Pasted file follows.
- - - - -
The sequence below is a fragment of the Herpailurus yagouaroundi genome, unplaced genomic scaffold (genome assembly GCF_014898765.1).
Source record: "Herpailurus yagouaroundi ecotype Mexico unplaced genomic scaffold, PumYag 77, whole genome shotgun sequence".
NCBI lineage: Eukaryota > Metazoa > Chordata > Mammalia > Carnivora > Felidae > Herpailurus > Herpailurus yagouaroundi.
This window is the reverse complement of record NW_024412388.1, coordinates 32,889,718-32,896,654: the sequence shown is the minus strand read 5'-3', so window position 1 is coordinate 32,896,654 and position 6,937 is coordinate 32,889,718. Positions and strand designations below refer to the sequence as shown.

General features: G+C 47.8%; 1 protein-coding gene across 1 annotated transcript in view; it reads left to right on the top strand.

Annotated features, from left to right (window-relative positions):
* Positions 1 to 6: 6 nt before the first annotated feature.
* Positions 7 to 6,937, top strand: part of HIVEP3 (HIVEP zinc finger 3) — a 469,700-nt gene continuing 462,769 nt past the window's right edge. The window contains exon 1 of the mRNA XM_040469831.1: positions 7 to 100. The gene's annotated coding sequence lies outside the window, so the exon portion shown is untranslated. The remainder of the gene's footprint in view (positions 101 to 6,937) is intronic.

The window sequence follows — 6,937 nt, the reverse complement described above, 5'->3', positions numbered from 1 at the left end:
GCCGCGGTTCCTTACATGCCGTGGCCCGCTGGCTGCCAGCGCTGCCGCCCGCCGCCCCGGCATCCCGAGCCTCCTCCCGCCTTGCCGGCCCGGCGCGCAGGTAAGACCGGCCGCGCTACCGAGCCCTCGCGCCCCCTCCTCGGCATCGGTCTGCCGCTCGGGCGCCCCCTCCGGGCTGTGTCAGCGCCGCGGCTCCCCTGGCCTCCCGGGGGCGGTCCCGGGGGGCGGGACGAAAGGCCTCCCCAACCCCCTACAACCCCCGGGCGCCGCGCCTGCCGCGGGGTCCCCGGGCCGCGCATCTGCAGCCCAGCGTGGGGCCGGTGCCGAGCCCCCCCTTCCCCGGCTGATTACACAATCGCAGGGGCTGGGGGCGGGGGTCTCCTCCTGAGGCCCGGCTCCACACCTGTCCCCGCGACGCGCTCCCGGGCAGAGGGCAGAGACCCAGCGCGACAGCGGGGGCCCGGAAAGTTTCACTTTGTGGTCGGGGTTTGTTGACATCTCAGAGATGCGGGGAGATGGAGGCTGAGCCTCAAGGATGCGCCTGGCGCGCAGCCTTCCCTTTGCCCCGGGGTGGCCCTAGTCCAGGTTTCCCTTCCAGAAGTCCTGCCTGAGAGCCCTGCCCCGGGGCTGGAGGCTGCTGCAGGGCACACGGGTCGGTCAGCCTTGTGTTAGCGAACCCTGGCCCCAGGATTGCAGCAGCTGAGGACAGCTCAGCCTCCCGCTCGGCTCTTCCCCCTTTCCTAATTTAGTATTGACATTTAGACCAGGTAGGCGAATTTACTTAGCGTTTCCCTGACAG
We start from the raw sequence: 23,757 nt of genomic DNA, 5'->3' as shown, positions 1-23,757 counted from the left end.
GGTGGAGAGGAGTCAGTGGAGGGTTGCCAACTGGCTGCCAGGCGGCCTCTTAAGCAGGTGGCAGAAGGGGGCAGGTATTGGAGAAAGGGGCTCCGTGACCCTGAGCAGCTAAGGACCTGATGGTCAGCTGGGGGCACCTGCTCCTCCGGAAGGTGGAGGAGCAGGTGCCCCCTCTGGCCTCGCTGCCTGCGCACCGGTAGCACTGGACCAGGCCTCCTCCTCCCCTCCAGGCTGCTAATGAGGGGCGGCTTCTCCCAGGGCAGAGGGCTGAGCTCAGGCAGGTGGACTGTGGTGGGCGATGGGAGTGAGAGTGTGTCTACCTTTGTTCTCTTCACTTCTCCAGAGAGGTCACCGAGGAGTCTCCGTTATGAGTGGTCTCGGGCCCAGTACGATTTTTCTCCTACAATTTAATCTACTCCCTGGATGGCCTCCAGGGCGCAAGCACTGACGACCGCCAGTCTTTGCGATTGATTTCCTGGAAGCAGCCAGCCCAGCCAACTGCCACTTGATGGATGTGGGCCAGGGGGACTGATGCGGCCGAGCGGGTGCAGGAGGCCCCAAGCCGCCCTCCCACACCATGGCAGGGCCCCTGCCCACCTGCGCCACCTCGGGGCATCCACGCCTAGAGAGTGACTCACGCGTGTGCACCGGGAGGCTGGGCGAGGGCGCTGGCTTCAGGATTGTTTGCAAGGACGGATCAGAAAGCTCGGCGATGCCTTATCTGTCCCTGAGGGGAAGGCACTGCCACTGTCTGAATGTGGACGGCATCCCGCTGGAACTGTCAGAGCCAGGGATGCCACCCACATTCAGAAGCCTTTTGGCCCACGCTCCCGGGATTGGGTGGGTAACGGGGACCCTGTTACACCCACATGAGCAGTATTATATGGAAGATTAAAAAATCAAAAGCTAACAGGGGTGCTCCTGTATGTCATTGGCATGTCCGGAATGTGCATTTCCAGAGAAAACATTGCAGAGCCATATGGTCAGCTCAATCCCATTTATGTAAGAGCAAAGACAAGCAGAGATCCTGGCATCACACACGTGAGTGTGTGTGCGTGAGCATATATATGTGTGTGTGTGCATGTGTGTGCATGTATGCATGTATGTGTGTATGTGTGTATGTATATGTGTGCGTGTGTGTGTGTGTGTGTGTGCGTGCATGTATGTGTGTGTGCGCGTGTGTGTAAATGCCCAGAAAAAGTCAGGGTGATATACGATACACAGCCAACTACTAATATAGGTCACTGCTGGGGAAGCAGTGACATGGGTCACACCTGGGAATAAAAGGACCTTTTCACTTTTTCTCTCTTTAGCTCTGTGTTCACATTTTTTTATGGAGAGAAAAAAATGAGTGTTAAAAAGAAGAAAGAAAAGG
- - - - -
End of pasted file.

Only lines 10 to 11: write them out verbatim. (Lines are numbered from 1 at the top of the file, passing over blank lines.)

GCCGCGGTTCCTTACATGCCGTGGCCCGCTGGCTGCCAGCGCTGCCGCCCGCCGCCCCGGCATCCCGAGCCTCCTCCCGCCTTGCCGGCCCGGCGCGCAGGTAAGACCGGCCGCGCTACCGAGCCCTCGCGCCCCCTCCTCGGCATCGGTCTGCCGCTCGGGCGCCCCCTCCGGGCTGTGTCAGCGCCGCGGCTCCCCTGGCCTCCCGGGGGCGGTCCCGGGGGGCGGGACGAAAGGCCTCCCCAACCCCCTACAACCCCCGGGCGCCGCGCCTGCCGCGGGGTCCCCGGGCCGCGCATCTGCAGCCCAGCGTGGGGCCGGTGCCGAGCCCCCCCTTCCCCGGCTGATTACACAATCGCAGGGGCTGGGGGCGGGGGTCTCCTCCTGAGGCCCGGCTCCACACCTGTCCCCGCGACGCGCTCCCGGGCAGAGGGCAGAGACCCAGCGCGACAGCGGGGGCCCGGAAAGTTTCACTTTGTGGTCGGGGTTTGTTGACATCTCAGAGATGCGGGGAGATGGAGGCTGAGCCTCAAGGATGCGCCTGGCGCGCAGCCTTCCCTTTGCCCCGGGGTGGCCCTAGTCCAGGTTTCCCTTCCAGAAGTCCTGCCTGAGAGCCCTGCCCCGGGGCTGGAGGCTGCTGCAGGGCACACGGGTCGGTCAGCCTTGTGTTAGCGAACCCTGGCCCCAGGATTGCAGCAGCTGAGGACAGCTCAGCCTCCCGCTCGGCTCTTCCCCCTTTCCTAATTTAGTATTGACATTTAGACCAGGTAGGCGAATTTACTTAGCGTTTCCCTGACAG
We start from the raw sequence: 23,757 nt of genomic DNA, 5'->3' as shown, positions 1-23,757 counted from the left end.